-         Many warp yarns and many filling yarns are removed from the cloth.
-         If the fabric is light in color, a cut of black material is put under it or vice versa.
-         The tester is put on the raveled edge.
-         Since the opening in the tester is ¼” square, the yarns are counted (first number of warps then of filling).
-         Then number of yarns that run every way is multiplied by four to receive count per inch.
-         A pin sometimes supports to separate the yarns.

Balance of cloth
The ratio of warp yarns to filling yarns is known as the balance of a cloth. If the number of warps and number of fillings to the inch are nearly the same (not more than 10 yarns difference) a cloth is said to have a good balance for instance if the count is 60 X 50, it would be a well. If the cloth has poor balance than the warp yarns have a tendency to slip over the filling yarns. Shirts, pillow slips and towels which have various washing must have a good balance.

Selvage
A selvage is the self-edge of a fabric formed by filling yarn when it turns to go back across the fabric. They are made in many ways –
-         Plain selvages: These are corresponding to the rest of the fabric. They do not shrink and can be used for seam edges in garments construction.
-         Tape selvages: They are prepared of larger and for ply yarns to give strength. They are wider than the plain selvages.
-         Split selvages: They are used when narrow items, such as towels are made by weaving two or more side by side cutting them apart after weaving. The cut edges are finished by a machine, chain-stitch or hem.
-         Lased selvages: They are the heat sealed edges of ribbon generally utilized for synthetic fibres.

Monday, January 5, 2015

Famous Silk Weaves

The centuries of silk cloth production have made certain weaves famous in the world markets by their names through which these silks are distinguished. Some of the widely known silk weaves are habutae, crepe, satin, faille, organdy, jacquard, pongee and shantung.

Habuta
It is representative fabric with the oldest history in China and Japan. Habutae is a plain-weave fabric of unthrown silk yarn and in principle uses wet yarn for the weft. It has a wide variety of uses, including scarves, mufflers, blouses, men’s high quality underwear, lining for women’s wear and upholstery, ground material for chemical shoes and industrial material for the coating of electric wires. According to specifications there are 27 varieties of habutae; China is now producing most of the varieties of habutae fabrics.

Habuta

Another variety is twill variety; like plain habutae it uses unthrown yarn for the warp and weft, and one of the features of the fabric is that its texture runs obliquely and its surface is smooth and slightly more lustrous than ordinary habutae. Twill habutae’s main uses include material for scarves, mufflers, dresses, blouses and neckties and lining for men and women’s quality wear.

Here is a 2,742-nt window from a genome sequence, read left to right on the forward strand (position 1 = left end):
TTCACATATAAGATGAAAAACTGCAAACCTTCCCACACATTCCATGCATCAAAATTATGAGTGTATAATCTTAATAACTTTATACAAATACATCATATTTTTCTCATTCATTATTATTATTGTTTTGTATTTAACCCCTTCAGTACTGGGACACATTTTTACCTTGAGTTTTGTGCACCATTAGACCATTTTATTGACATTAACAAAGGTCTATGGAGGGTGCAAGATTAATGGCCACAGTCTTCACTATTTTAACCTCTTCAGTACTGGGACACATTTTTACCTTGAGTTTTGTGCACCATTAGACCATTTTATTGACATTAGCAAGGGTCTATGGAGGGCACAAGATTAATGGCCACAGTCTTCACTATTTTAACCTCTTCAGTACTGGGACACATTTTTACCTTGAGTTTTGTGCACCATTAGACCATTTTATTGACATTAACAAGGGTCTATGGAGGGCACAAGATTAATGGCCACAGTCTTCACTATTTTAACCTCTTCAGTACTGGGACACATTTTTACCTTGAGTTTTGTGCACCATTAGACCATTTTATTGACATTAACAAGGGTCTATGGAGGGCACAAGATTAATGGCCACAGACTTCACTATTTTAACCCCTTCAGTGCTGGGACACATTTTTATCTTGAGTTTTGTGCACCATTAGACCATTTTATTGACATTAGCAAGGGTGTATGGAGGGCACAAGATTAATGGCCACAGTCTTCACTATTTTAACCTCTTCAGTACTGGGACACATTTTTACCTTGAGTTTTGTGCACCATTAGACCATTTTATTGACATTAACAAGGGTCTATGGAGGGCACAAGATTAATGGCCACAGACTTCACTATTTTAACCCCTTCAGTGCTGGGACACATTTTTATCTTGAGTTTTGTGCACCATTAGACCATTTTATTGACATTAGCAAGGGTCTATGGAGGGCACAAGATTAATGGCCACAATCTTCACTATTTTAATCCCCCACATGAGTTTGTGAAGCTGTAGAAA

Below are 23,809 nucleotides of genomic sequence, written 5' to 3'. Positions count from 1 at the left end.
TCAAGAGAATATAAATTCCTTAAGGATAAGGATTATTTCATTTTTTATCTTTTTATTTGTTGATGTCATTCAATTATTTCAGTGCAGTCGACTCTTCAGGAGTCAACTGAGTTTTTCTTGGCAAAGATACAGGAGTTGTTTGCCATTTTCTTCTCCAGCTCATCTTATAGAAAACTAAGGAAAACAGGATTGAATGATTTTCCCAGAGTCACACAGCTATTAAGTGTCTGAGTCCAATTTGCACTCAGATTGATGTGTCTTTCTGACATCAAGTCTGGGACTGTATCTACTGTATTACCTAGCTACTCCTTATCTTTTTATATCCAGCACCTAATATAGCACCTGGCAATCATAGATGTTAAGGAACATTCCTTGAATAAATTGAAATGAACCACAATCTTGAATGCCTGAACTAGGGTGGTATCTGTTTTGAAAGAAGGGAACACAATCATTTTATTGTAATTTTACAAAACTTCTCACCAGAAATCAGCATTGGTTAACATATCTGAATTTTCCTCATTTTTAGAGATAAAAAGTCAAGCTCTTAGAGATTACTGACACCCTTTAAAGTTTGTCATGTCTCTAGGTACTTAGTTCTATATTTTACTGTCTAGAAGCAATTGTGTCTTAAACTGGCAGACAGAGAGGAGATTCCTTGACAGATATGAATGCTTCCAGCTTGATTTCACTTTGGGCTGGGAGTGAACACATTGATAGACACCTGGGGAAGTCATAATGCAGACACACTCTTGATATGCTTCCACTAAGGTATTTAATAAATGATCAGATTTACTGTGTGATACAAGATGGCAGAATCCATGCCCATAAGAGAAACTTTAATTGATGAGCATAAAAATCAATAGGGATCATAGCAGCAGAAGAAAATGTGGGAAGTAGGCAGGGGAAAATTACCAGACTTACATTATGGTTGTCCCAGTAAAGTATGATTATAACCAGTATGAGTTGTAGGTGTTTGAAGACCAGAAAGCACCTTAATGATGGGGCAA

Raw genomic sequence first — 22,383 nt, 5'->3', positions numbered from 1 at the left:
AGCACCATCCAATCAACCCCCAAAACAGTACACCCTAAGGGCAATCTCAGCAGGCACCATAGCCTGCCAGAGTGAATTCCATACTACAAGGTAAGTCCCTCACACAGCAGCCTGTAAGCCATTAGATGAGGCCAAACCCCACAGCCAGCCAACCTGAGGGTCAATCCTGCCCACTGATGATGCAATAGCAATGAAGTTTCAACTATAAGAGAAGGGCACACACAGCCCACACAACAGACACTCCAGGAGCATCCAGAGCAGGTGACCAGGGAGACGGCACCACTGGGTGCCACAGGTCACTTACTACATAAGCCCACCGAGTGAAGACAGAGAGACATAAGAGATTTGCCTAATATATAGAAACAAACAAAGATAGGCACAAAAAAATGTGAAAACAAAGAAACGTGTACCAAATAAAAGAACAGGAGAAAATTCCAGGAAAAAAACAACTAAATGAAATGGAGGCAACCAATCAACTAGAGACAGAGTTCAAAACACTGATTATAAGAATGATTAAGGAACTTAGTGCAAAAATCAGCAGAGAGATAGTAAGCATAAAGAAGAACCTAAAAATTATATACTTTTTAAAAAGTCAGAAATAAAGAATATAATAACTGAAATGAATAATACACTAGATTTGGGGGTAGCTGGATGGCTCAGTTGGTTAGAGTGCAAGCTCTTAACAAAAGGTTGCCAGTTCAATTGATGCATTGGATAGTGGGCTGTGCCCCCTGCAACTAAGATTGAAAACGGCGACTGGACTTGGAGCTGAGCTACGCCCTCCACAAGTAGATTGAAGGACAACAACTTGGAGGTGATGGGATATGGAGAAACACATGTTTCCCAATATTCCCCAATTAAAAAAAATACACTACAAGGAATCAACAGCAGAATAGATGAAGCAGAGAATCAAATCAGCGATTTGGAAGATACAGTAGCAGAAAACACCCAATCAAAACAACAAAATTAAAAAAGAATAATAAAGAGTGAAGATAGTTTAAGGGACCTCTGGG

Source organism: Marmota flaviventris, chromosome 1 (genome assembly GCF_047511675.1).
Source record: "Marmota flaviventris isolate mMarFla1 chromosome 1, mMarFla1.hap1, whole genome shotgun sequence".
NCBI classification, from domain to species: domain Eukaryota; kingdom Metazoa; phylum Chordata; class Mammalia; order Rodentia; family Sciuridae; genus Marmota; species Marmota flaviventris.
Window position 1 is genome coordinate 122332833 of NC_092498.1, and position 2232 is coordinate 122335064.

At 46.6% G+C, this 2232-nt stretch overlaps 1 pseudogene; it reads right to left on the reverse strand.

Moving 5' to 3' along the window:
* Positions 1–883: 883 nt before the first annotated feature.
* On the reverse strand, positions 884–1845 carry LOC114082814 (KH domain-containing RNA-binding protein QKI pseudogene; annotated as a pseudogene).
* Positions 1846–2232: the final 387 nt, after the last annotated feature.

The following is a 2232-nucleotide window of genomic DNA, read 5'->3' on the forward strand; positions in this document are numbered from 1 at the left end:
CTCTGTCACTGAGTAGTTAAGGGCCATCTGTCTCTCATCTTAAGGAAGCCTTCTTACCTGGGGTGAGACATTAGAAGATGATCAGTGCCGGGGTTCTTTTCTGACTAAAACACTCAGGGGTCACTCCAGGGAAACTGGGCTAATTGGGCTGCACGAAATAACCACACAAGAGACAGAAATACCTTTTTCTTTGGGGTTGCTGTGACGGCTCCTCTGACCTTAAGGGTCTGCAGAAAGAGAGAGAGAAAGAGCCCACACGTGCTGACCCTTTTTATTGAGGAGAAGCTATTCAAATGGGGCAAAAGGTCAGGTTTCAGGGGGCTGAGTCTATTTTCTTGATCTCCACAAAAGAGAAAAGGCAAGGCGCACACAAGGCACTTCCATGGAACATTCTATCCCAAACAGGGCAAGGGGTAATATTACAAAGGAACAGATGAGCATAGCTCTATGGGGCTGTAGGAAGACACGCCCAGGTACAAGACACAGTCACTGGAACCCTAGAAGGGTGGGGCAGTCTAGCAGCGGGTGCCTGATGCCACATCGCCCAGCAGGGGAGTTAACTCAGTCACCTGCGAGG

Crepe
It is a thrown yarn, thin and plain woven fabric; sheer crepe is akin to nylon and chiffon. This fabric resembles georgette crepe, but it has soft crinkles and one feels the difference in its soft feel due to its peculiar weaving of thrown yarn. It is used for scarves, blouses, dresses and linings for women’s quality wear.

Crepe

Satin
There are two satin weaves; the one is raw silk satin and the other is just silk satin. The former is a satin woven fabric using raw silk for the warp and weft and later a satin-woven fabric using fully glossed organize for the warp and fully-glossed silk yarn for the weft.  According to specifications, there are 13 varieties, and in addition, many fancy-woven items, including figured satin crepe. Satin have numerous end-uses – scarves, mufflers, dresses, neckties and lining.

Satin

Shantung
It is a fabric of plain weave silk using raw degummed and dyed silk for warp and dyed dupion for the weft. The characteristics of this fabric is that is utilizes the slubs of dupion silk to run thick irregular lines in the weft which produces a sheer look of elegance. Shantung can also be made to appear gorgeous by proper treatment and designing.

Shantung
Faille
It is high-class yarn-dyed fabric of plain weave that uses Tauri yarn for the warp. The demand for faille has increased after the world war-2. It was originally made of 24 momme or over but now varies are up to 20 momme through technical improvements and new weaving methods. There are a few fancy varieties including back satin faille and figured-faille, all of which are used for high-grade silk textiles. It is used for dresses and women’s quality wear.

Faille
Organdy
This fabric is a plain-woven variety, woven thin with twisted yarn dyed silk, and is not scoured after weaving. The fabric itself is light weight but has a light finish different from habutae, satin or crepe. Organdy is originally an unthrown yarn fabric, but with the changes in its use and the increase in its demand, thrown yarn has come to be used in its manufacture. There are many fancy varieties of organdy such as figured and checked. Organdy’s end-uses range from dresses to lining, padding and even decorating material.

Organdy
Jacquard